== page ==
Early Childhood Advocates Rock State Capitol

We came. We saw. We did a lot of good for Tennessee kids.

On February 19th, TQEE advocates from across the state joined together to stand for policies to increase the number of high-quality, affordable childcare seats, expand Pre-K and improve early literacy proficiency, to name a few.

As Mayor Julian McTizic of Bolivar put it:

“The future of our community and the future of our state depends on early childhood education.”

Ninety advocates from across the state including educators, Pre-K directors, elected officials and parents, met with more than 70 state legislators to discuss the TQEE’s early education priorities.

Addressing the need to expand pre-k in rural distressed communities, Mayor Jeff Griggs of Lexington had this to say:

“We need to let our legislators know that we want them to fund pre-k. If children aren’t educated, then we won’t have jobs for them when they’re adults.”

Cindy Hogg from Methodist LeBonheur Healthcare spoke before the Shelby County Legislative Delegation about the need for more school nurses.

“There is a disparity [in access to a school nurse] among kids from lower incomes. They come to school with more needs. Having a school nurse gives another health care provider who has the chance to see those children and help to address their concerns,” said Hogg.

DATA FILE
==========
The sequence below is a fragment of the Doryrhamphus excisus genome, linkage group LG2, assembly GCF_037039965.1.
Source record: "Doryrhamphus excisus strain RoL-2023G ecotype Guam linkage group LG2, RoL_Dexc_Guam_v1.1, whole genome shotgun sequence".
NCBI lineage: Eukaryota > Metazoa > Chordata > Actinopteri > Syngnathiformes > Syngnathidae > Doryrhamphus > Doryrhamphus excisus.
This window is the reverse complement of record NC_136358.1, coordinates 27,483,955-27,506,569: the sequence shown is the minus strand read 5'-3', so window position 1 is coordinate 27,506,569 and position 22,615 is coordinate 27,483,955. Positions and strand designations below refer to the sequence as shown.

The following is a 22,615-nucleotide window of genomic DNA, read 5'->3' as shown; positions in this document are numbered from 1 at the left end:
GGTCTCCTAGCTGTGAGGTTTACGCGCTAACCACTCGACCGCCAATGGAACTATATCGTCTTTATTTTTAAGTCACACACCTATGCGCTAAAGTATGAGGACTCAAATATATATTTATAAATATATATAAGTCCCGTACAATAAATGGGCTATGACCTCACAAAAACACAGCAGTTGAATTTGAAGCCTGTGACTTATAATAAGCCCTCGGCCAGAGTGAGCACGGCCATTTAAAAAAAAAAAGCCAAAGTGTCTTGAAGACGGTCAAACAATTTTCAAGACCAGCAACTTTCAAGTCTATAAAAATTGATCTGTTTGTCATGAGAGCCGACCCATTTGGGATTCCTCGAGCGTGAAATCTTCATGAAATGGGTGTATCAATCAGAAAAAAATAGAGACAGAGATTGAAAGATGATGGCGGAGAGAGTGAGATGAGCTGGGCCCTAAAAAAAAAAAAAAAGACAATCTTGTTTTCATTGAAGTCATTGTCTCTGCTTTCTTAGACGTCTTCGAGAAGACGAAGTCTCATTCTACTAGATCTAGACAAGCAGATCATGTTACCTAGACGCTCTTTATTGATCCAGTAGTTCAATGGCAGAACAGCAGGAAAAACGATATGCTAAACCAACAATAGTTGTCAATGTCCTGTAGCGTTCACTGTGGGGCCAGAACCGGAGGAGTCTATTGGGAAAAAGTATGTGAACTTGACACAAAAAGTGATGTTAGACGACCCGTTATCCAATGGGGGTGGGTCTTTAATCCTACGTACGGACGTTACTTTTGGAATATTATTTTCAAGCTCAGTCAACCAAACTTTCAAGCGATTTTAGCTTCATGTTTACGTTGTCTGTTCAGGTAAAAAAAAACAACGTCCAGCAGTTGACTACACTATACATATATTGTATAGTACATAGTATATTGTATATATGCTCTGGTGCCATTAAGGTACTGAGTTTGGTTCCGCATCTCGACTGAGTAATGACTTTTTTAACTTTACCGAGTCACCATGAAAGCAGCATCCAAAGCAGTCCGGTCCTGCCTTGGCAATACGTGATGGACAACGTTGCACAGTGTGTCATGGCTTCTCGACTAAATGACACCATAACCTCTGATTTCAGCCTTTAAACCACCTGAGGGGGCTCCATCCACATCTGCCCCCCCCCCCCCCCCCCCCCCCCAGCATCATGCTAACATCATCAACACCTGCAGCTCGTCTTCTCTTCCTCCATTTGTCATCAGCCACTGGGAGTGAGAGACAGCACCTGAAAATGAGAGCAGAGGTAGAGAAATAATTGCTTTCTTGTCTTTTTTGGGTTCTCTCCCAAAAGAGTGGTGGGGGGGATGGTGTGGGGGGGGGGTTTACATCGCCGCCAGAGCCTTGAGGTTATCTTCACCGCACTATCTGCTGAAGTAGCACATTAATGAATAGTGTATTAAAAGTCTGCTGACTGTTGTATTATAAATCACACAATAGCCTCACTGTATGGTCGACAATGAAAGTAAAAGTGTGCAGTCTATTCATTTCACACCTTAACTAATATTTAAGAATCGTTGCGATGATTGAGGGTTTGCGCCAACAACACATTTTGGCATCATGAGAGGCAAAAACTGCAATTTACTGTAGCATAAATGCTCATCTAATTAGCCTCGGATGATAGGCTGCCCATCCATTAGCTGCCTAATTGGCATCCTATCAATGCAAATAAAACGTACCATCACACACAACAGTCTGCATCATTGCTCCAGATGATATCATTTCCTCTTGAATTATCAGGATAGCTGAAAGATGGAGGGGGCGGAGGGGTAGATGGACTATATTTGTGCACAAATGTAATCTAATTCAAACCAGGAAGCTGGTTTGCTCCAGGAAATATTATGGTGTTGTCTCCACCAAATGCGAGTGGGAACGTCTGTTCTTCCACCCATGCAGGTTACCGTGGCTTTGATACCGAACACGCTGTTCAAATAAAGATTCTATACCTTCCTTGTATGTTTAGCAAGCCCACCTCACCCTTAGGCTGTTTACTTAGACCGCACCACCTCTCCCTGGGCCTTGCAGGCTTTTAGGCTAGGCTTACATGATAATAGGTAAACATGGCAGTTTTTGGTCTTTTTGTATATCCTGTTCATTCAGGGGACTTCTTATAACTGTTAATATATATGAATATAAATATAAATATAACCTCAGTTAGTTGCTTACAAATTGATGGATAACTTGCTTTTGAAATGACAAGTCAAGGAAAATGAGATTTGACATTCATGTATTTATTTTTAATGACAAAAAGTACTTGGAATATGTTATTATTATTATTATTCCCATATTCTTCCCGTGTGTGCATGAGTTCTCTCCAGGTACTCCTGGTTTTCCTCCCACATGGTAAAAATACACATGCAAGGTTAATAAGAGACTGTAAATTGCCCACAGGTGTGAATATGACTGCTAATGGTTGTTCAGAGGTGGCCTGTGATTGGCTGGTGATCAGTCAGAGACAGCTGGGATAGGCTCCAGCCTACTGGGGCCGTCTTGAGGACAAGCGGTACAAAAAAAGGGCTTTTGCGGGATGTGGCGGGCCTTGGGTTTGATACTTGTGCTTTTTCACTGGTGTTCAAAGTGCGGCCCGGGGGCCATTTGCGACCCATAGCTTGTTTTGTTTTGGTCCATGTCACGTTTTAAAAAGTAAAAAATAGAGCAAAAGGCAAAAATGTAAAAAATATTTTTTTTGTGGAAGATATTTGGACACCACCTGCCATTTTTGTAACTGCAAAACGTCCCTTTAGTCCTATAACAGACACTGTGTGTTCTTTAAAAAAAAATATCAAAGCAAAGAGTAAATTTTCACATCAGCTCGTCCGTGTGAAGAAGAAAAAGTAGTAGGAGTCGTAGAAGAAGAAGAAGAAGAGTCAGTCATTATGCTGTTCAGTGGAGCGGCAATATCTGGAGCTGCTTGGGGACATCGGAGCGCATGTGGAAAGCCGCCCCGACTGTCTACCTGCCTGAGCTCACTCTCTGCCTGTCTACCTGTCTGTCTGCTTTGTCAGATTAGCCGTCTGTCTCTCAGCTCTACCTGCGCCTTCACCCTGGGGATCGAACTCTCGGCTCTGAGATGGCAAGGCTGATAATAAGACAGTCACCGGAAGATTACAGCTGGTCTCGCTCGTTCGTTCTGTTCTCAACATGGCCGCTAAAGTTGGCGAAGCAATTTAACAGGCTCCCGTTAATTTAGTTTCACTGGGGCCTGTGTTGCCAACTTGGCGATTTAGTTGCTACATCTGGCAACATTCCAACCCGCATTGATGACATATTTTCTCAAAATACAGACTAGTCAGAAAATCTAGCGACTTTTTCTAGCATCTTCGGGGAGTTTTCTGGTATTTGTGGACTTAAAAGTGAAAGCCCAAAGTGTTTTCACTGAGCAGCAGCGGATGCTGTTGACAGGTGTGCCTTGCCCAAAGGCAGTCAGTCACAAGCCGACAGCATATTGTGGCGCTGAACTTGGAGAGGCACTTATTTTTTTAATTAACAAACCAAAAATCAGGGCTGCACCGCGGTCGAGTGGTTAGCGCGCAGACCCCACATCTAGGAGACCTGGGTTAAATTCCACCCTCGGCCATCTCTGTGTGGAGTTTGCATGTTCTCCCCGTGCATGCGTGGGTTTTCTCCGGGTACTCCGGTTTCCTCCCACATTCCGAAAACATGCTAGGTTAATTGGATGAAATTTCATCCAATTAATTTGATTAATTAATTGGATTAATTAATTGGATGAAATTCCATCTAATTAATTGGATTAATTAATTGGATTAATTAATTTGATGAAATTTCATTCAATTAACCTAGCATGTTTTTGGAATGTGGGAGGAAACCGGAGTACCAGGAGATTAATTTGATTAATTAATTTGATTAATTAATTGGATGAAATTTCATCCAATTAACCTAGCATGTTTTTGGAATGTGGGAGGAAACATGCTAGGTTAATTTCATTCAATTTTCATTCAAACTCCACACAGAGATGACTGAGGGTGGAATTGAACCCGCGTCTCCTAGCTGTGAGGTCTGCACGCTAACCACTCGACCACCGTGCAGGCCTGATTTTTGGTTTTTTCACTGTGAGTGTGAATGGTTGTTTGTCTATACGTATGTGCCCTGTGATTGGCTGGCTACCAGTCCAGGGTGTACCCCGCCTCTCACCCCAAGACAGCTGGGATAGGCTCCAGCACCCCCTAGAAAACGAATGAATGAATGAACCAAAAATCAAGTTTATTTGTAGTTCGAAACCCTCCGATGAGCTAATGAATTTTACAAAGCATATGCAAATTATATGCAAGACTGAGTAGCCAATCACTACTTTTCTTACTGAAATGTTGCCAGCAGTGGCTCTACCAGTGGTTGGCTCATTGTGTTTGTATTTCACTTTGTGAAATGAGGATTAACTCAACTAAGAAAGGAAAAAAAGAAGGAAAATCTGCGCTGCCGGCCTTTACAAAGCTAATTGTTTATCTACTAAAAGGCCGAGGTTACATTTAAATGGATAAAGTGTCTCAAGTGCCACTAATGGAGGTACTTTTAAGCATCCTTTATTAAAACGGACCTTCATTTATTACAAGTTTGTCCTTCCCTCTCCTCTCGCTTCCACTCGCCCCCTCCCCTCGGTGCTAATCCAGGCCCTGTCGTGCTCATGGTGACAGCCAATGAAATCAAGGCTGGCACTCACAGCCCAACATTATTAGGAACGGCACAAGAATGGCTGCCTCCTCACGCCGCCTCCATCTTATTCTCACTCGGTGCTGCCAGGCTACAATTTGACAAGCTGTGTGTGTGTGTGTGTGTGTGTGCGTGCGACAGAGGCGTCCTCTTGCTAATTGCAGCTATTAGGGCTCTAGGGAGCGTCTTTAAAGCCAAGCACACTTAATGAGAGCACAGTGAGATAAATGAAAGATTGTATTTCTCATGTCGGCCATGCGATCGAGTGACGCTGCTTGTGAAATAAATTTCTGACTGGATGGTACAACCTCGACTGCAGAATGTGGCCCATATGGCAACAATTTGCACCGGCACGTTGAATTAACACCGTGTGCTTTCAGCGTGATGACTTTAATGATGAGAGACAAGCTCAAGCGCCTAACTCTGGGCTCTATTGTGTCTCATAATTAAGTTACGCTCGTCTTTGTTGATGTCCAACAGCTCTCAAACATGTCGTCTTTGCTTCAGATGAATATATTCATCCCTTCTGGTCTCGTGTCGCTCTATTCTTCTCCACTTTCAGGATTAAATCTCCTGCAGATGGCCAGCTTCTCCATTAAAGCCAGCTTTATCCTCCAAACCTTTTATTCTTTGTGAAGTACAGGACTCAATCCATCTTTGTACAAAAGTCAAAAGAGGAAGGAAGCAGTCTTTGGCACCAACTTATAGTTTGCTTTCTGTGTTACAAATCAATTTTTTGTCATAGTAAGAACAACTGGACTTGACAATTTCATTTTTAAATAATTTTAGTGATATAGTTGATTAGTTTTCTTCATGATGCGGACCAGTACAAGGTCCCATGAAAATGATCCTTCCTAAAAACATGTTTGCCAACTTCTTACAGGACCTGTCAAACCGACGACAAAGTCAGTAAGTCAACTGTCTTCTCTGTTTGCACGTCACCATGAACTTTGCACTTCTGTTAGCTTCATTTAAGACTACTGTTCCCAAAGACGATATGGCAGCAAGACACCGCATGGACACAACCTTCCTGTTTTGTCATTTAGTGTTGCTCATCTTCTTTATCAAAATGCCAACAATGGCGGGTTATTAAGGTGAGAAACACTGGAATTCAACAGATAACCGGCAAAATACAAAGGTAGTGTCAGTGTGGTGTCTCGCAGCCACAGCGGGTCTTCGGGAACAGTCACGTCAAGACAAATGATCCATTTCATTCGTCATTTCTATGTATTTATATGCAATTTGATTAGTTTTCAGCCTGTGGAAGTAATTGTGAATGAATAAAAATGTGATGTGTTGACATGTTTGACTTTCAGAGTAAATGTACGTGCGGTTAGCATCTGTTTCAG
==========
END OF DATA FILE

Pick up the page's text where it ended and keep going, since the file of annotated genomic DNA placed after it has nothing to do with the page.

Because of the passionate and convincing advocacy of our Day on the Hill participants, most of our legislation made substantial progress through the committee system. Unfortunately, the bills are held in committee because the legislature was forced to recess in response to COVID-19.

Know that we will be ready to respond and maintain our momentum, with your help, as soon as the legislature returns. Meanwhile, keep an eye out for alerts and invite your friends to join our coalition.

You might also be interested in: Serve and Return: How Child Development Starts at Home

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